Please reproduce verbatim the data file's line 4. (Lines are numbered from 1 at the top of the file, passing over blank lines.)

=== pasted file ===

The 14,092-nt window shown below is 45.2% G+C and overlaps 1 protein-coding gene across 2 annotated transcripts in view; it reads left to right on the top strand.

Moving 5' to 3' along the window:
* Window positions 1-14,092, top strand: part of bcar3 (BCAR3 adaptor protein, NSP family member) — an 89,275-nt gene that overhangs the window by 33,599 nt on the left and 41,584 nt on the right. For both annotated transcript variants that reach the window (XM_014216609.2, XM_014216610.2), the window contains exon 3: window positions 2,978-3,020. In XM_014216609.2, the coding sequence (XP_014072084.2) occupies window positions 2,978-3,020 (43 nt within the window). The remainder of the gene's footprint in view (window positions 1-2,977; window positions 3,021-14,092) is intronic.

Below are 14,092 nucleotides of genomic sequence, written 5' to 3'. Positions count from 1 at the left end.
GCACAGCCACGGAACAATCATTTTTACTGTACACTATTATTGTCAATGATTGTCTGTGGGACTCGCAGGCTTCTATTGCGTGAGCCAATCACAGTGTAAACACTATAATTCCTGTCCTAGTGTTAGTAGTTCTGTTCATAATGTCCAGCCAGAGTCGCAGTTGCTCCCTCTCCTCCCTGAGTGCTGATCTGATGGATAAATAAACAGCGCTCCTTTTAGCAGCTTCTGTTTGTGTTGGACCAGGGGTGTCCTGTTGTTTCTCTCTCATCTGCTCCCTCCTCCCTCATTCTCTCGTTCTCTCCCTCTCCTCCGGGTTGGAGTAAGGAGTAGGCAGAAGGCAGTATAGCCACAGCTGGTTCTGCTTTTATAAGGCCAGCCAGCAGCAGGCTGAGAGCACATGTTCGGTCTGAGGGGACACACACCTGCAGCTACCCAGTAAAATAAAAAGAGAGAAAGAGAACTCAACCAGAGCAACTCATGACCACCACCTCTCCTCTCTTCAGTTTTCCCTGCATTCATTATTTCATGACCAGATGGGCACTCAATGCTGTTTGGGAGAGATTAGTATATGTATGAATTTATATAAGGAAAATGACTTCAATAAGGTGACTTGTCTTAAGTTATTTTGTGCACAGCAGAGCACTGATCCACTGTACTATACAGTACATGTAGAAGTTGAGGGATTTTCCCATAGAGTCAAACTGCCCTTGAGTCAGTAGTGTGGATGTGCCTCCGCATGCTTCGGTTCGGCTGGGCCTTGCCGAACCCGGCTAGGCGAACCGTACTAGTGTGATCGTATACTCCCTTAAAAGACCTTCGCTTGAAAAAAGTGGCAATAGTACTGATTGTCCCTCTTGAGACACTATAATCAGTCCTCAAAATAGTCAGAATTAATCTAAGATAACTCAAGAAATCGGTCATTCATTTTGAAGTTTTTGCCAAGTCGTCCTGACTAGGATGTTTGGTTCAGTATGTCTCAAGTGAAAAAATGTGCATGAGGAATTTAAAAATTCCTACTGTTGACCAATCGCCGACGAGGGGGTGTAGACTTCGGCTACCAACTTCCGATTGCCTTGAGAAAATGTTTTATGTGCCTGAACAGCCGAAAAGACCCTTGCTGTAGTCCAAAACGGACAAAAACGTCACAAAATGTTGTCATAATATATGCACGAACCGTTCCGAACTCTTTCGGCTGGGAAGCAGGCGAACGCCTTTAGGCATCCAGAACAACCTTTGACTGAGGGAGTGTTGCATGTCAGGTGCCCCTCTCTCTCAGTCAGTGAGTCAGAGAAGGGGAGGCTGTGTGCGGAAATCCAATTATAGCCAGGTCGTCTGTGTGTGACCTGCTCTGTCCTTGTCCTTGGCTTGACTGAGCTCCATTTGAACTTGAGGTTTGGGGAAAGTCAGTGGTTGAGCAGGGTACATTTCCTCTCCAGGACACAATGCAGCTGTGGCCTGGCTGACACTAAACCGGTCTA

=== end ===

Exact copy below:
Below are 14,092 nucleotides of genomic sequence, written 5' to 3'. Positions count from 1 at the left end.